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Design Blog

Art Attack Computer Designs

What you should know before you choose someone for your website.

With limited industry regulation and thousands of people out there claiming to be ‘web designers’ or ‘web developers’ ranging from large advertising agencies to students working from their bedrooms, how do you pick one that will be right for your business? Here are some tips if you want to be sure your website and your web designer to be professional:

  • Industry experience – the web industry is relatively young, but it also didn’t start yesterday. Make sure your designer has been around for at least a few years as so many don’t last long enough to support you once your site is up, or even before it is up!
  • Experience in web design, development and usability – websites are a combination of good looks, technical build and flow of information. Make sure the company building your site has a balance of graphic design and technical skills, as well as knowledge about how people navigate and search online. In most cases, a team with these individual skills creates the best outcome together.
    A ‘developer’ usually has a programming or similar background which means that your site will work well technically, but look unprofessional, lack impact or be very ‘techy’. On the other hand, a web designer with a graphic design background may make the site look professional, but often lacks the knowledge of the correct way to build the site for search engines and other technical issues which may cause problems later or restrict how you use the site in the future. Usability or ‘information design’ is not something most web design companies know very much about. It is about understanding how your users will navigate and find information on your site and putting their needs first. Ideally, look for a company with in-house graphic design, web development/programming and usability skills available who all work together on your website.
  • Size of the company – so many clients come to us when they have lost everything to do with their website. They have paid a one-man-show to develop their site and the person has then vanished overseas when they have problems with their site, or even before it is up. If ongoing support is important to you and you don’t want to risk losing your whole site, make sure the company you use is not a single operator who could leave you in the lurch should anything happen to them.
  • Range of clients – your web company should be able to provide you with a list of clients and references they have worked for in a broad range of industries. The broader the range of industries, they broader their range of experience they can bring to your work.
  • Portfolio – the company you choose should be able to show you a portfolio of their work and explain the background and reasoning behind the designs.
  • Industry accreditation – Accreditation and industry association membership is not widespread in Australia, but it does indicate that a company is committed to certain standards and ongoing professional development. Check if your web company is a member of a recognised organsiation such as the Web Standards Group (WSG), Australian Web Industry Association (AWIA) or Australian Interactive Media Industry Association (AIMIA).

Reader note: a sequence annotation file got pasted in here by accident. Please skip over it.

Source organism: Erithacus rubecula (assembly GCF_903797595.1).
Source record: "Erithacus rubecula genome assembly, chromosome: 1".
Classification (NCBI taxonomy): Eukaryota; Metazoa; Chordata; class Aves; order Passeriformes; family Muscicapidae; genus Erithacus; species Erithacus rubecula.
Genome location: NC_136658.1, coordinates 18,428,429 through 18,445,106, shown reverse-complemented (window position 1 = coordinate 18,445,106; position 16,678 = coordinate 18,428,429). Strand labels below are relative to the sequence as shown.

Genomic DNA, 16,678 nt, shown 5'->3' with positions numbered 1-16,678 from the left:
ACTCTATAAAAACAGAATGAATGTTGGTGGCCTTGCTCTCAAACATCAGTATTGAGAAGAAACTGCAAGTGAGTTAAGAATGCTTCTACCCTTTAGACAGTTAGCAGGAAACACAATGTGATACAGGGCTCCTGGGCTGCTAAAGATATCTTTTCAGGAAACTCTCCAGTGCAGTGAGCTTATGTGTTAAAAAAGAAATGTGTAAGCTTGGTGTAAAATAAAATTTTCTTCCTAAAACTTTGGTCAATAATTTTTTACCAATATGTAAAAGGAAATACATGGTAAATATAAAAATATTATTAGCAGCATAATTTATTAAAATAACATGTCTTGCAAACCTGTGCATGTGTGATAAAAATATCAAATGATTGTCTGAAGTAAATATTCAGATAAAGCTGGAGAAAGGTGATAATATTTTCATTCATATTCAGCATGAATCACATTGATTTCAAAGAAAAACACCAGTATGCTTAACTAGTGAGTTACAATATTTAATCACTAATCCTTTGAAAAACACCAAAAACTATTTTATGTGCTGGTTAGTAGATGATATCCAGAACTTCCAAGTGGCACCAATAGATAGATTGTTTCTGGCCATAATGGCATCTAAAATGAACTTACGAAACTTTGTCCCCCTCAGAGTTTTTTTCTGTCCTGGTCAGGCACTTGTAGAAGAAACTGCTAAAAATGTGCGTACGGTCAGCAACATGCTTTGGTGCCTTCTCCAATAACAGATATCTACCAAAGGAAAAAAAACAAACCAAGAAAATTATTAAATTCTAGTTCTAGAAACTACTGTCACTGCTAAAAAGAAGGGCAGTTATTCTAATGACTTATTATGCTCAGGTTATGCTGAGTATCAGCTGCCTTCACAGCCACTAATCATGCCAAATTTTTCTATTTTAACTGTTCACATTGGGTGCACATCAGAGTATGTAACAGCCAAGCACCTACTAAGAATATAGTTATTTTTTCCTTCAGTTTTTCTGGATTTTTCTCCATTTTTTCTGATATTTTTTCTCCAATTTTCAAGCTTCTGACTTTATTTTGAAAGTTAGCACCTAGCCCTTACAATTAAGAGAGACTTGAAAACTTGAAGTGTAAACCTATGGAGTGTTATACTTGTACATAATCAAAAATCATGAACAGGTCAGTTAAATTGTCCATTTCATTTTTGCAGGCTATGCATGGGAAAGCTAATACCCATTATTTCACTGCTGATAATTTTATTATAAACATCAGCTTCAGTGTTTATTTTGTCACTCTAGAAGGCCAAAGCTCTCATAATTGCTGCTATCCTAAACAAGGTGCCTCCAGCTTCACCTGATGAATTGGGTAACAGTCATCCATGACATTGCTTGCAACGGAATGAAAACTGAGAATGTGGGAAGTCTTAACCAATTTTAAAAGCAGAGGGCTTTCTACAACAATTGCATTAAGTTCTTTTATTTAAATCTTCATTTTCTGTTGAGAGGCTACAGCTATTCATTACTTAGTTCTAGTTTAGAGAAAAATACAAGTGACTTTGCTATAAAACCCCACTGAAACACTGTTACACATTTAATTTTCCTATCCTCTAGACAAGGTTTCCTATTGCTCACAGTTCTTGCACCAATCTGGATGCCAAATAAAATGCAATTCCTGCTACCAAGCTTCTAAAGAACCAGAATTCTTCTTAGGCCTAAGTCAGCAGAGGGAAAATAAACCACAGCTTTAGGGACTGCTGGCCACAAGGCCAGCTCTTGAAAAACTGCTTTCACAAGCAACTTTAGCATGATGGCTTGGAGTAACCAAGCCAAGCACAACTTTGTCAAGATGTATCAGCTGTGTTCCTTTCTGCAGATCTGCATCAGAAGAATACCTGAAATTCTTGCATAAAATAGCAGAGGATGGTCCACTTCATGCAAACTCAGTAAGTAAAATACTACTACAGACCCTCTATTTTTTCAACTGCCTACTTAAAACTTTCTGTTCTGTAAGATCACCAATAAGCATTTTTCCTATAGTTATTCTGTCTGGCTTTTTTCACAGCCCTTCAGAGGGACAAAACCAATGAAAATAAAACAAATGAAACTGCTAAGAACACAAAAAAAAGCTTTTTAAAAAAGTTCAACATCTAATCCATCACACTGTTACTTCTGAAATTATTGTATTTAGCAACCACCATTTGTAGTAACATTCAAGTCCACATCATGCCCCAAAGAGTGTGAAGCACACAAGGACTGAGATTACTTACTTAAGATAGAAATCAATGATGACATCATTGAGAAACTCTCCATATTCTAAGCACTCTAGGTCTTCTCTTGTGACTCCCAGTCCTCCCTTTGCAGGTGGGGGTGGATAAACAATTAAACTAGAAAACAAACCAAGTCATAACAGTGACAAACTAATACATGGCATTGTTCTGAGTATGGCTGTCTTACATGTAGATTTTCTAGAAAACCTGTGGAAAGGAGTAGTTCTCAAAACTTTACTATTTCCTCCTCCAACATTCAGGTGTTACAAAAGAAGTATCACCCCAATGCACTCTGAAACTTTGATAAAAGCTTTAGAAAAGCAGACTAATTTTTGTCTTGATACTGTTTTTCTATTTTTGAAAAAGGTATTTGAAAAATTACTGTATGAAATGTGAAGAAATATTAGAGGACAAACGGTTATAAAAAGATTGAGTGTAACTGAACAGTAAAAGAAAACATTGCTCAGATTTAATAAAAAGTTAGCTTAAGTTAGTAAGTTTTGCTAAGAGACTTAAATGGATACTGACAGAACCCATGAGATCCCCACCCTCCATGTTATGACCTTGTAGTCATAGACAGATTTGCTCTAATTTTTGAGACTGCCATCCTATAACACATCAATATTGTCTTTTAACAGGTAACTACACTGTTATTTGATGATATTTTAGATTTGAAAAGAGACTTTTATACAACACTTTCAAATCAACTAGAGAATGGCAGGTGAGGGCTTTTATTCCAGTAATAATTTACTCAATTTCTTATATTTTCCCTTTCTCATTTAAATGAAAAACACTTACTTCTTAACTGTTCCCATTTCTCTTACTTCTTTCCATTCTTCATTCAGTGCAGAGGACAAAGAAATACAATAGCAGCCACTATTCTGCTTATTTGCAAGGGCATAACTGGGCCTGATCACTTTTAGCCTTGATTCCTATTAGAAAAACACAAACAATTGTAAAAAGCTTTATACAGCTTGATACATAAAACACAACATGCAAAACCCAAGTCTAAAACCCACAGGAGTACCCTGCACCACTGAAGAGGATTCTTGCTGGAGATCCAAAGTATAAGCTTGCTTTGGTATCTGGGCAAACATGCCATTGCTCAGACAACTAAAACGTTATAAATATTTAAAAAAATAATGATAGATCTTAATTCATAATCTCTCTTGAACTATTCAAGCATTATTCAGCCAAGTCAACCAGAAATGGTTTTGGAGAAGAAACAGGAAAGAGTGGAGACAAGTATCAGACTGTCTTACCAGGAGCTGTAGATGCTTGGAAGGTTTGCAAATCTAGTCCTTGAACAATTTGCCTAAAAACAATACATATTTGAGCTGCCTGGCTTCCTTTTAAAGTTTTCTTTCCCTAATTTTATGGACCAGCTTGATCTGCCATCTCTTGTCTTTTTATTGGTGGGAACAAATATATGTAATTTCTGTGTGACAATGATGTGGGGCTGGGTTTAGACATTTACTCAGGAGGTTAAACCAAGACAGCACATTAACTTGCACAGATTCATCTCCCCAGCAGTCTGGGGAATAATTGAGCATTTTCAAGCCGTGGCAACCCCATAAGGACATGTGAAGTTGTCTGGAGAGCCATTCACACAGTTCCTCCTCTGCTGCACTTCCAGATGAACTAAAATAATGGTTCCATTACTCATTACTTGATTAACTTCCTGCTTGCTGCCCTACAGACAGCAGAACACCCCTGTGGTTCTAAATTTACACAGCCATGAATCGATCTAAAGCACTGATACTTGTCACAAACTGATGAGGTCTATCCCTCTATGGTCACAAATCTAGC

• Clear processes – Does the company have clear, documented information on how your project will proceed, what they will do and by when?
  • Expectations – Do they have a Customer Service Charter or an outline of their commitment to you? What are their expectations of you as the customer and what you need to provide before and during the project?
  • Listening – Do they listen to your needs? Are they asking questions that make you feel comfortable that they what to do what you need, not what they want or have done before? Are they really listening to you?
  • Clear & Simple – Do they explain everything in clear, simple language you can understand? The web industry is full of jargon and technical information, but there are simple ways to explain things without taking down to you.
  • Advice – Do they offer advice and information or are they a bit ‘secretive’?
  • Information – Do they have free planning guides, information sheets, etc. which you have access to?
  • Support – Do they provide ongoing support? Do they have options for different levels of support you may want in the future?
  • Training – Do they provide training and written instructions with their products, particularly with any content management systems (CMS)?
  • More for later – Do they provide options to add ‘modules’ to your website later as your business grows, such as e-marketing, a photo gallery, a Blog or more to full e-commerce?


© Article by Fiona Morsink-Ryan, Communications Director, Art Attack Web & Graphic Design, Sydney, Australia (www.artattack.com.au).

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